Effectively, the pulse width modulator produces a train of output pulses having a pulse repetition rate synchronized with the vertical scanning rate of the camera and a duty cycle representative of the average light intensity of the scene being televised.

The rectangular output wave from the pulse width modulator is applied to a conventional driver circuit 23 which converts the signal from modulator into a corresponding signal having voltage and current levels suitable for driving the particular shutter being used.

As is known in the art, a typical television camera contains a camera tube having a face plate on which is formed a matrix of photosensitive elements. Light from a scene being televised passes along the imaging path 13 and activates the individual photosensitive elements in the matrix in accordance with the intensity of light reflected from the individual elements in the scene. An electron beam repetitively scans the matrix and produces a video signal corresponding to the charge accumulated on the individual photosensitive elements. Typically, television cameras are adjusted so that the matrix is scanned thirty times per second and each scan is initiated by a vertical synchronizing signal.

Consider now the operation of the circuit of the invention. Operation is commenced when a vertical synchronizing signal in the television camera initiates a scanning cycle. The same signal triggers the pulse width modulator and initiates an output pulse which drives the shutter to its high transmissivity state. As the scanning progresses, the camera produces a video level signal which passes through the filter 21 so as to provide a signal representing the average white-level content of the scene. The resulting signal from the filter is applied to the pulse width modulator wherein it acts to reset the modulator and thus terminate the output pulse from the modulator as a function of the total light being received. The modulator is adjusted so that under conditions of relatively high light intensity, the level of the signal from the filter 21 is such that the modulator is reset quickly so as to produce a relatively short output pulse and thus to permit the shutter to remain in its high transmissivity state for a small fraction of the scanning cycle. For progressively lower light levels, the signal from the filter 21 permits the modulator to remain in its triggered state for progressively longer periods of time and thus to retain the shutter in its high transmissivity state for greater portions of the scanning cycle. In general, the width of the pulses produced by the modulator, and therefore the time in which the shutter is held in its high transmissivity state is an inverse function of the intensity of the light reaching the television camera.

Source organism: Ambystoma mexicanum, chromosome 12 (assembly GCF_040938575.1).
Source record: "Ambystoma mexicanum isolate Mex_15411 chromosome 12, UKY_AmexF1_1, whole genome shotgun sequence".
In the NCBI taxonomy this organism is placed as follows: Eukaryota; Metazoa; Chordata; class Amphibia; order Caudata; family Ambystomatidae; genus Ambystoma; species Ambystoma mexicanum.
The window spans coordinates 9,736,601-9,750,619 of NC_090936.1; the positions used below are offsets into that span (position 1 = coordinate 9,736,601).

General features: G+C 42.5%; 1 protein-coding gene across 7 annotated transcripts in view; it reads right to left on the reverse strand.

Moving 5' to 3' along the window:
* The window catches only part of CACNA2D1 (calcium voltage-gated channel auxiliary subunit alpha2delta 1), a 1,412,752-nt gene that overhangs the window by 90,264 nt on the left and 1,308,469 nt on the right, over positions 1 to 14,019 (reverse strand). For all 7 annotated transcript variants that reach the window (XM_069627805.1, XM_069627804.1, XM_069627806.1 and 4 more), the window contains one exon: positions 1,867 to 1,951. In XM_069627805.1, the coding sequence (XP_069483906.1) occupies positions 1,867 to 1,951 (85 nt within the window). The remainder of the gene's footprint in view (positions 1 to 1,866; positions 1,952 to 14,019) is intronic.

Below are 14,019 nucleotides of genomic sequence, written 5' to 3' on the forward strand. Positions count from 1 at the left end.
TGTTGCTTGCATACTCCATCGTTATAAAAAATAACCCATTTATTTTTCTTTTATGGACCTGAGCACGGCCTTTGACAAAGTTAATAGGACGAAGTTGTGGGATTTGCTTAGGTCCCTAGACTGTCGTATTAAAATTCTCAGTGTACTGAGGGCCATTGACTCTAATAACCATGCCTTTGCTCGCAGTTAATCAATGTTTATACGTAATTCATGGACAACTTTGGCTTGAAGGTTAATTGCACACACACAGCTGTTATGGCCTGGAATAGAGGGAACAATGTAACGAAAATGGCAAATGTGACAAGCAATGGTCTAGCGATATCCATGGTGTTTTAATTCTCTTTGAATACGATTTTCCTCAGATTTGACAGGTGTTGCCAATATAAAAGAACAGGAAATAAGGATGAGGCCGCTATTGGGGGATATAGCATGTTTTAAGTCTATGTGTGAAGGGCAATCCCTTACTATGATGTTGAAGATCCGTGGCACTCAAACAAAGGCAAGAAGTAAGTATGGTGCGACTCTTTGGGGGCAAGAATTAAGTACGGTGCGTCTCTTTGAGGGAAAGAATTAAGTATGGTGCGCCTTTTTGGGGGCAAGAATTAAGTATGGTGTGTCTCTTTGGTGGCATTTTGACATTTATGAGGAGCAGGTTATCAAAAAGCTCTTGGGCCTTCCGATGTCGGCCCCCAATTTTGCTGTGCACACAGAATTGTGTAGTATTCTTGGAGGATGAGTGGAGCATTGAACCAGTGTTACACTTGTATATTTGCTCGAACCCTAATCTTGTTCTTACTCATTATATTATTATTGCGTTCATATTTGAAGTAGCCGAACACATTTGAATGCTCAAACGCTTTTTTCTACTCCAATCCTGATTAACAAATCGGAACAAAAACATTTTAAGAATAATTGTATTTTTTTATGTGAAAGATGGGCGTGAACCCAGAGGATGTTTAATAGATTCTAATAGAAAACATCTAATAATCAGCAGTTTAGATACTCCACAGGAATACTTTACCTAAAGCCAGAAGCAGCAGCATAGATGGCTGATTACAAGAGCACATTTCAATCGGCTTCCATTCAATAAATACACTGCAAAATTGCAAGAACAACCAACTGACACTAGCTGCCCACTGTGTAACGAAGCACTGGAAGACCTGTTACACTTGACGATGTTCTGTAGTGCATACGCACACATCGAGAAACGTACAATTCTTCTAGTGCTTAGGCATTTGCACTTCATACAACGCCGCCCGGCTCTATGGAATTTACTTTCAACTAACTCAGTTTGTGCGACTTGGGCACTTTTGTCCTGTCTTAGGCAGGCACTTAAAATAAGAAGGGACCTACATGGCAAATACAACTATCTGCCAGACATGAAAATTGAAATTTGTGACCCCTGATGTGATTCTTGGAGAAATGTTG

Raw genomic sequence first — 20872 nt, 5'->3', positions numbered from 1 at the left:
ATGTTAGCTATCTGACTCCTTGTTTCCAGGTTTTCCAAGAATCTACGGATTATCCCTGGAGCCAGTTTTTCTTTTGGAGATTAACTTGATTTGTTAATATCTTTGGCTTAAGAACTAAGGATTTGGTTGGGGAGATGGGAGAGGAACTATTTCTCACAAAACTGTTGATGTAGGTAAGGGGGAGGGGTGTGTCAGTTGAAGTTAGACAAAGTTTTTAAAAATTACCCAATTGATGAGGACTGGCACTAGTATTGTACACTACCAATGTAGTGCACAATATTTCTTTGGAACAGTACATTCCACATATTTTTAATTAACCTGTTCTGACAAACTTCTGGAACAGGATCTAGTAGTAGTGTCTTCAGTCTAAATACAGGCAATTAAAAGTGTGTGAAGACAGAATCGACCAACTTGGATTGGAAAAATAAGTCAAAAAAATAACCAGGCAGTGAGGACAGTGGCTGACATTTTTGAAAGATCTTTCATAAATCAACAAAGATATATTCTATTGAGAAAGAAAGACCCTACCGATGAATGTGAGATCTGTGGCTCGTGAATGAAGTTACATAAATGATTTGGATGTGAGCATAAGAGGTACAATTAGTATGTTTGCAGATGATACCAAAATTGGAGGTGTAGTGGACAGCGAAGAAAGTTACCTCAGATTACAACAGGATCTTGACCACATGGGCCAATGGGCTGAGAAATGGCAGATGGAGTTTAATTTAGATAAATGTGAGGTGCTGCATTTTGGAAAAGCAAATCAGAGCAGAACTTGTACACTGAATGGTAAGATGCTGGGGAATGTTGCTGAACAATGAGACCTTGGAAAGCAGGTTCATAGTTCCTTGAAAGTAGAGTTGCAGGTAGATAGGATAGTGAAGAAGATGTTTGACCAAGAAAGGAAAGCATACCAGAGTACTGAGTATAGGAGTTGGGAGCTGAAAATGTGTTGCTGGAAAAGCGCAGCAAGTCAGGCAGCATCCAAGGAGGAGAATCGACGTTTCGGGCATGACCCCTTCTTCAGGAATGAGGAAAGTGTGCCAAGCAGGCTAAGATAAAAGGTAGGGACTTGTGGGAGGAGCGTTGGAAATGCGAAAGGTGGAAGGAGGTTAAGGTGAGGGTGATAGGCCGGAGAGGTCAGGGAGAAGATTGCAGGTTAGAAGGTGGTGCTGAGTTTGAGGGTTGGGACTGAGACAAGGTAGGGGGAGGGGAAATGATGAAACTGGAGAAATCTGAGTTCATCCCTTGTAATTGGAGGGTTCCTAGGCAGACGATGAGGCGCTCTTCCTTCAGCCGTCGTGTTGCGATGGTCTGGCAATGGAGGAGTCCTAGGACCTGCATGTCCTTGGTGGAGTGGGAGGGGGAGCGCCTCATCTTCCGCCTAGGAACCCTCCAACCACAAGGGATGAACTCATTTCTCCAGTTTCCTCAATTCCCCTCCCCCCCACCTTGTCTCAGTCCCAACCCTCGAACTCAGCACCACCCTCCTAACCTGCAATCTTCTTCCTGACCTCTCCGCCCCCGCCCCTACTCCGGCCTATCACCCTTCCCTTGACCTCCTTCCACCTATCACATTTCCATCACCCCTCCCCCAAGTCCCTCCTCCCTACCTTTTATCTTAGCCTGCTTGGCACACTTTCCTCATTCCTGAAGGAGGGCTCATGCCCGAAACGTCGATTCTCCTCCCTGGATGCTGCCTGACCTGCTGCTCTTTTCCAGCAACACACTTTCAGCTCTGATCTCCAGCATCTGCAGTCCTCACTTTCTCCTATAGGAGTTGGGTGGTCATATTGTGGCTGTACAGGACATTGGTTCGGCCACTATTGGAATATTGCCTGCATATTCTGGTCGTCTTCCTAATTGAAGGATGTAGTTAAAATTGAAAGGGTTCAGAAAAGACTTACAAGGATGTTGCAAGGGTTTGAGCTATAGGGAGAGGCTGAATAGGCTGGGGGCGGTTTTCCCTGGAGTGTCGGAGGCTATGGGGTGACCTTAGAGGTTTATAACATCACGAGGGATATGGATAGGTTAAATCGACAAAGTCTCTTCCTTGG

Although under most conditions the shutter is maintained in its high transmissivity state for less than a complete scanning cycle, under conditions of extremely low light intensity, the shutter may remain in the high transmissivity state for a period of time exceeding a single scan cycle. Under these conditions, the signal is merely integrated and stored until the information from the next scanning cycle is read out.

Although the shutter has been described as an electro-optic device, it will be appreciated that in some applications a magneto-optic device may be preferred for this purpose. Under such circumstances, the driver element 23 ordinarily would take the form of a high current drive circuit rather than a high voltage drive circuit as in the case with the voltage-variable birefringence crystal shutter previously described.

Furthermore, it will be appreciated that although the FIGURE illustrates a device in which the shutter is interposed between the television camera and the objective lens, the shutter may be placed between the objective lens and the scene, if desired.

From the foregoing it can be seen that whereas the prior art devices operate by reducing the light intensity reaching the camera so as to integrate the received information for a definite amount of time but to a reduced level, the circuit of the present invention integrates received information to the full level but for shortened periods of time.